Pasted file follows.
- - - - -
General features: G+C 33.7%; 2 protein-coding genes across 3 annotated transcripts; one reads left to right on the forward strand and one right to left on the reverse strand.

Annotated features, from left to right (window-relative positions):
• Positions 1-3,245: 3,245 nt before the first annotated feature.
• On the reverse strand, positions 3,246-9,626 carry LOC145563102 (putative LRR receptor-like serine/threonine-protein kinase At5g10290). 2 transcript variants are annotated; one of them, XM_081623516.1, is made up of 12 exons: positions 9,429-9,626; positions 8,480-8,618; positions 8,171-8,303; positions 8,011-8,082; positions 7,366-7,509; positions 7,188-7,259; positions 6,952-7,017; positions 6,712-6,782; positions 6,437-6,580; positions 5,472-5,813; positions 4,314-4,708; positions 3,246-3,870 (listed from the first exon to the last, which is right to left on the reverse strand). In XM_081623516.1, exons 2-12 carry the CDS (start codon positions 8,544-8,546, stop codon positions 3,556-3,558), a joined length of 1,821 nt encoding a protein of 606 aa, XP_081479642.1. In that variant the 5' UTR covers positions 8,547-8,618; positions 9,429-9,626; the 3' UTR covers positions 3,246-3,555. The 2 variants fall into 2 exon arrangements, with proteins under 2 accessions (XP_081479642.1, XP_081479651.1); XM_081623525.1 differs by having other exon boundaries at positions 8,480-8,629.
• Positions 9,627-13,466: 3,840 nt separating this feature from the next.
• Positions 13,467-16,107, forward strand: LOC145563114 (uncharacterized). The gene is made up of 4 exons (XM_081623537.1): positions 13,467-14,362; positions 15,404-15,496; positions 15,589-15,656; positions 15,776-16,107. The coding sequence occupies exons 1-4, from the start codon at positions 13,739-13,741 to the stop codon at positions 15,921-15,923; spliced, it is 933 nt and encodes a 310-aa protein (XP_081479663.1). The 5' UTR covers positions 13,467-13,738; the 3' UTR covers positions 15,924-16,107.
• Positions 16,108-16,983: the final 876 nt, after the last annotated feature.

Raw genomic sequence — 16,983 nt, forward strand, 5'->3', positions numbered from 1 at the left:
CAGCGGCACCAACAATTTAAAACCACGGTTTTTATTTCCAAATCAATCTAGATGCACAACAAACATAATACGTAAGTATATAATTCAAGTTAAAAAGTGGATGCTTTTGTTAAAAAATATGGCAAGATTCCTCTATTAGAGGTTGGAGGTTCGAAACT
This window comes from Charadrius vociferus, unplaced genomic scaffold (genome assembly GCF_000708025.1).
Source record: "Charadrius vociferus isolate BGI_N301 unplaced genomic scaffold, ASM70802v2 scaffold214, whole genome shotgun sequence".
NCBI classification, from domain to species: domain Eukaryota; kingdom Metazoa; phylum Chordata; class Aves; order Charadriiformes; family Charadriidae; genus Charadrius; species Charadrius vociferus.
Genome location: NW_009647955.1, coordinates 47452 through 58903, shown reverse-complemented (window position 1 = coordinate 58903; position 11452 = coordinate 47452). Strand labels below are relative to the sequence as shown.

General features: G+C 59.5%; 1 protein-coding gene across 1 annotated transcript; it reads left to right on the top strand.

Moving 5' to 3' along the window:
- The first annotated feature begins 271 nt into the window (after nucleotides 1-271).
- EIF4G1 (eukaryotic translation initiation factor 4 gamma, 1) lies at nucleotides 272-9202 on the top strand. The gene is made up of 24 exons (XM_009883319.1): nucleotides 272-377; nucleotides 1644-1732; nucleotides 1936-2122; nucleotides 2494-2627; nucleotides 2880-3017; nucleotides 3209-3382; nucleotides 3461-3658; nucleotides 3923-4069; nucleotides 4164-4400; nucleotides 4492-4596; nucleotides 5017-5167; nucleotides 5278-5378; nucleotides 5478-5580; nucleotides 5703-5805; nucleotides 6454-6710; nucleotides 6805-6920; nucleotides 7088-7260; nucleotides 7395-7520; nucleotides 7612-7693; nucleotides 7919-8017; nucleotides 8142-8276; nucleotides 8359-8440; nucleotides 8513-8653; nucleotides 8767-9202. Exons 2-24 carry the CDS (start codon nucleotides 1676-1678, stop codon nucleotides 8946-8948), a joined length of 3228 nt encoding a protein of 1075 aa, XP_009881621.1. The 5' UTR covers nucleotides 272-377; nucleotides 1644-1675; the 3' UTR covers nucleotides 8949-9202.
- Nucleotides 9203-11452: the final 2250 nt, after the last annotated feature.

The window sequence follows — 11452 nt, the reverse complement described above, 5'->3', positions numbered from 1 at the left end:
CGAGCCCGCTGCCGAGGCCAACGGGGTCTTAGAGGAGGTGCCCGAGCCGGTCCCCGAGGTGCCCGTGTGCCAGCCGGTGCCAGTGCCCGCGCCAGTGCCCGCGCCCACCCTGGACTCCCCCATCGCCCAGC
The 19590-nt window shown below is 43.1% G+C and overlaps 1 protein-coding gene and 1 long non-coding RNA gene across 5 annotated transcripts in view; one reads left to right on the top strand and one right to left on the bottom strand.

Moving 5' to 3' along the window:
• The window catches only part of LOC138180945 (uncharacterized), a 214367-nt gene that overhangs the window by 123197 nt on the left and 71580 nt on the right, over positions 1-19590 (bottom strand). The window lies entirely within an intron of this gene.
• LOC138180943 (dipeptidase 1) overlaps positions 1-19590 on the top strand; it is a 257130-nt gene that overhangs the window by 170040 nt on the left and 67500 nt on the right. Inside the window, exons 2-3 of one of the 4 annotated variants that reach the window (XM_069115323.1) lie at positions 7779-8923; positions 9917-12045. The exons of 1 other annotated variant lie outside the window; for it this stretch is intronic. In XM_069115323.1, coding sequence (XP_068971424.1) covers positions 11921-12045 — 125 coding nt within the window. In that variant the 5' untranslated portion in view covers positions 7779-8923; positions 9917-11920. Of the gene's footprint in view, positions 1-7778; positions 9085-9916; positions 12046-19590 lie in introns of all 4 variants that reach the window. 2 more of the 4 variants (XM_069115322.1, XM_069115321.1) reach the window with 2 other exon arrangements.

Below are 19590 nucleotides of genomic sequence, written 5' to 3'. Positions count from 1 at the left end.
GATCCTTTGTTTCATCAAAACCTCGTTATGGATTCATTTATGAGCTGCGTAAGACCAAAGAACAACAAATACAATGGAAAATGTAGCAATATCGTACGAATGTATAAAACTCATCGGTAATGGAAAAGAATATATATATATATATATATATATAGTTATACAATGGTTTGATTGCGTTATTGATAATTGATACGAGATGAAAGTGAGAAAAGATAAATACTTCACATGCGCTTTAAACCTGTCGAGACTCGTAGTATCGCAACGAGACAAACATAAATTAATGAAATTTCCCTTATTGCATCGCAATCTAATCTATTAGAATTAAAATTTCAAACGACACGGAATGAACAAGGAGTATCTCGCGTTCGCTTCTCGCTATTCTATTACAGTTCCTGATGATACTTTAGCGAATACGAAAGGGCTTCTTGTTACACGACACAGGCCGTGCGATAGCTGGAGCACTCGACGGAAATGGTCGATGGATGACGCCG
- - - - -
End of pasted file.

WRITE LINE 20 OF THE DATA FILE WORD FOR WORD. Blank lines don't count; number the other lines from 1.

CGAGCCCGCTGCCGAGGCCAACGGGGTCTTAGAGGAGGTGCCCGAGCCGGTCCCCGAGGTGCCCGTGTGCCAGCCGGTGCCAGTGCCCGCGCCAGTGCCCGCGCCCACCCTGGACTCCCCCATCGCCCAGC